16 Course Permutations and Combinations = ! (7 – 7)! = 7! 0! = P 7 = The number of cans is 7. The cans are arranged 7 at a time. There are 5040 orders in which to arrange 7 soup cans. Try This: Example 2A A. Find the number of orders in which all 7 soup cans can be arranged on a shelf. There are 7 soup cans in the pantry.

17 Course Permutations and Combinations There are 840 permutations. This means that the 7 cans can be arranged in the 4 spaces in 840 ways. = ! (7 – 4)! = 7! 3! = P 4 = The number of cans is 7. The cans are arranged 4 at a time. = 840 There are 7 soup cans in the pantry. Try This: Example 2B B. If the shelf has only enough room for 4 cans, find the number of ways 4 of the 7 cans can be arranged.

18 Course Permutations and Combinations A combination is a selection of things in any order.

19 Course Permutations and Combinations If no letter is used more than once, there is only 1 combination of the first 3 letters of the alphabet. ABC, ACB, BAC, BCA, CAB, and CBA are considered to be the same combination of A, B, and C because the order does not matter. If no letter is used more than once, there are 10 combinations of the first 5 letters of the alphabet, when taken 3 at a time. To see this, look at the list of permutations on the next slide.

20 Course Permutations and Combinations ABCABDABEACDACEADEBCDBCEBDECDE ACBADBAEBADCAECAEDBDCBECBEDCED BACBADBAECADCAEDAECBDCBEDBEDCE BCABDABEACDACEADEADBCCEBDEBDEC CABDABEABDACEACEADDCBEBCEBDECD CBADBAEBADCAECAEDADBCECBEDBEDC These 6 permutations are all the same combination. In the list of 60 permutations, each combination is repeated 6 times. The number of combinations is =

21 Course Permutations and Combinations

22 Additional Example 3A: Finding Combinations Course Permutations and Combinations Mary wants to join a book club that offers a choice of 10 new books each month. A. If Mary wants to buy 2 books, find the number of different pairs she can buy. 10 possible books 2 books chosen at a time 10! 2!(10 – 2)! = 10! 2!8! = (2 1)( ) 10 C 2 = = 45 There are 45 combinations. This means that Mary can buy 45 different pairs of books.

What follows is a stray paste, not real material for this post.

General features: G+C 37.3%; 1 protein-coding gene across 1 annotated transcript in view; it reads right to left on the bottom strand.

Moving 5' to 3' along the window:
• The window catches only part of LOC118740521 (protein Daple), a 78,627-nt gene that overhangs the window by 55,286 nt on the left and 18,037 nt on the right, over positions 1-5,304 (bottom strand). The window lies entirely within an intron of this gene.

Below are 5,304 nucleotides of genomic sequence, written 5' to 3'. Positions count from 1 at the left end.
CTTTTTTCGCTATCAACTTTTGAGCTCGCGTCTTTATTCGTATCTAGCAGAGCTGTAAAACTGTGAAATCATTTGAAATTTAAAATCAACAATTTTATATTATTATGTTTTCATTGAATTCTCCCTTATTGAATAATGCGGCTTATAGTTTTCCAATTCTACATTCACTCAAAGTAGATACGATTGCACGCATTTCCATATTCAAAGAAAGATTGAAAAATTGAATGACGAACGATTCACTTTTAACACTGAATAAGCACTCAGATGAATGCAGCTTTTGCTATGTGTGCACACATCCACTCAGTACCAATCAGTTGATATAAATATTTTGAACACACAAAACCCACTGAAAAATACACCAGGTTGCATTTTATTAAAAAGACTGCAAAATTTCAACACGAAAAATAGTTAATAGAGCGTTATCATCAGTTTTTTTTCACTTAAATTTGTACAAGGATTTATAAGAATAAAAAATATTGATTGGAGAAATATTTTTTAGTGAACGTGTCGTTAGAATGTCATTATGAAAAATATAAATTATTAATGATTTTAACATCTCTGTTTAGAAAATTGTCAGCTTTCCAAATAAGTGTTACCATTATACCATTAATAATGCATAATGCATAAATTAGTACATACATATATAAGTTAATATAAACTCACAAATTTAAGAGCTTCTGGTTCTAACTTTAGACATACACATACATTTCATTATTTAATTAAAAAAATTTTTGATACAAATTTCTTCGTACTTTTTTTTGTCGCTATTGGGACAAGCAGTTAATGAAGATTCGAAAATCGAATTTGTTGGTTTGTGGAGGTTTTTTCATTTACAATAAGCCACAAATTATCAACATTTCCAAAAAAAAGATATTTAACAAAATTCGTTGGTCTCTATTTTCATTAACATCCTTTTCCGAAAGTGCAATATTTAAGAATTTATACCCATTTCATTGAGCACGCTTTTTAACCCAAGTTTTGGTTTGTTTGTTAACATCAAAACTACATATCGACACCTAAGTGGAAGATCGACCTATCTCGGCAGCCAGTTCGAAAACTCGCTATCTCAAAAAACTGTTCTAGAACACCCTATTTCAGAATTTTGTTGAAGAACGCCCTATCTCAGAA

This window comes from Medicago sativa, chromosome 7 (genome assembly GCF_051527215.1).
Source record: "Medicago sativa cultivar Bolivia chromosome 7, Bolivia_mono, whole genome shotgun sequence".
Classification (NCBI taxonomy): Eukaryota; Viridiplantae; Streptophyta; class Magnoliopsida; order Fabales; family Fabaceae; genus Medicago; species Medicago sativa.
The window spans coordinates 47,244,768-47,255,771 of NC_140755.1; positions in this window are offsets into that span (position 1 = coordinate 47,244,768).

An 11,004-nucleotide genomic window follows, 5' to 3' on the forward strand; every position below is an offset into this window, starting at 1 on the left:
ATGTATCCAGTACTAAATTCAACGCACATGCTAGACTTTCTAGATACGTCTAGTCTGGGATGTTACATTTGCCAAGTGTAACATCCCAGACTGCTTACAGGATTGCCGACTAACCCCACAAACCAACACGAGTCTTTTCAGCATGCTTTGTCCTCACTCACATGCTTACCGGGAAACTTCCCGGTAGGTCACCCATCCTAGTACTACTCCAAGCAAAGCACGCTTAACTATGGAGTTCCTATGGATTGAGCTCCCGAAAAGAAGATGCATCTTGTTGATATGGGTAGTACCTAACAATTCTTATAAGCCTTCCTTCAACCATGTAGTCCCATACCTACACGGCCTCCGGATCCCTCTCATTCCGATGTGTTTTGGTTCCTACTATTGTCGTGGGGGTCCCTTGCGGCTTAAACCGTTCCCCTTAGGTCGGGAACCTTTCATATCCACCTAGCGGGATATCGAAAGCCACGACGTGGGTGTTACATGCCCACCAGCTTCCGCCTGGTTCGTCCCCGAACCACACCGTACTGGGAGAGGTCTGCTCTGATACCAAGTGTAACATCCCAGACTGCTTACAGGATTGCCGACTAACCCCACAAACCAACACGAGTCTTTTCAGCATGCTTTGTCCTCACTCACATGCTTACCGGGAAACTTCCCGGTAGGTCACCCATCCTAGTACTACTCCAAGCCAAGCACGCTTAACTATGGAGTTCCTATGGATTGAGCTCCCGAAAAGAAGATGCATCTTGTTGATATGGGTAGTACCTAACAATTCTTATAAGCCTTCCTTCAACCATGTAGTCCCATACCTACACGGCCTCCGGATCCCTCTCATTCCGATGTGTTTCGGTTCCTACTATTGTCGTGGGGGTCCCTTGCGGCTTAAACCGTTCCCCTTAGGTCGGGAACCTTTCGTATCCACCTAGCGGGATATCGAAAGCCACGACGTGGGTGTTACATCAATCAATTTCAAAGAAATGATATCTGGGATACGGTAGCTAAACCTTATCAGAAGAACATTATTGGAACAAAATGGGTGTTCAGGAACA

23 Additional Example 3B: Finding Combinations Course Permutations and Combinations B. If Mary wants to buy 7 books, find the number of different sets of 7 books she can buy. 10 possible books 7 books chosen at a time 10! 7!(10 – 7)! = 10! 7!3! 10 C 7 = ( )(3 2 1) = = 120 There are 120 combinations. This means that Mary can buy 120 different sets of 7 books.

24 Try This: Example 3A Course Permutations and Combinations Harry wants to join a DVD club that offers a choice of 12 new DVDs each month. A. If Harry wants to buy 4 DVDs, find the number of different sets he can buy. 12 possible DVDs 4 DVDs chosen at a time 12! 4!(12 – 4)! = 12! 4!8! = ( )( ) 12 C 4 = = 495

25 Try This: Example 3A Continued Course Permutations and Combinations There are 495 combinations. This means that Harry can buy 495 different sets of 4 DVDs.

26 Try This: Example 3B Course Permutations and Combinations B. If Harry wants to buy 11 DVDs, find the number of different sets of 11 DVDs he can buy. 12 possible DVDs 11 DVDs chosen at a time 12! 11!(12 – 11)! = 12! 11!1! = ( )(1) 12 C 11 = = 12

27 Try This: Example 3B Continued Course Permutations and Combinations There are 12 combinations. This means that Harry can buy 12 different sets of 11 DVDs.

28 Evaluate each expression. 1. 9! There are 8 hot air balloons in a race. In how many possible orders can all 8 hot air balloons finish the race? 4. A group of 12 people are forming a committee. How many different 4-person committees can be formed? Lesson Quiz ,880 Insert Lesson Title Here 40, Course Permutations and Combinations 9! 5!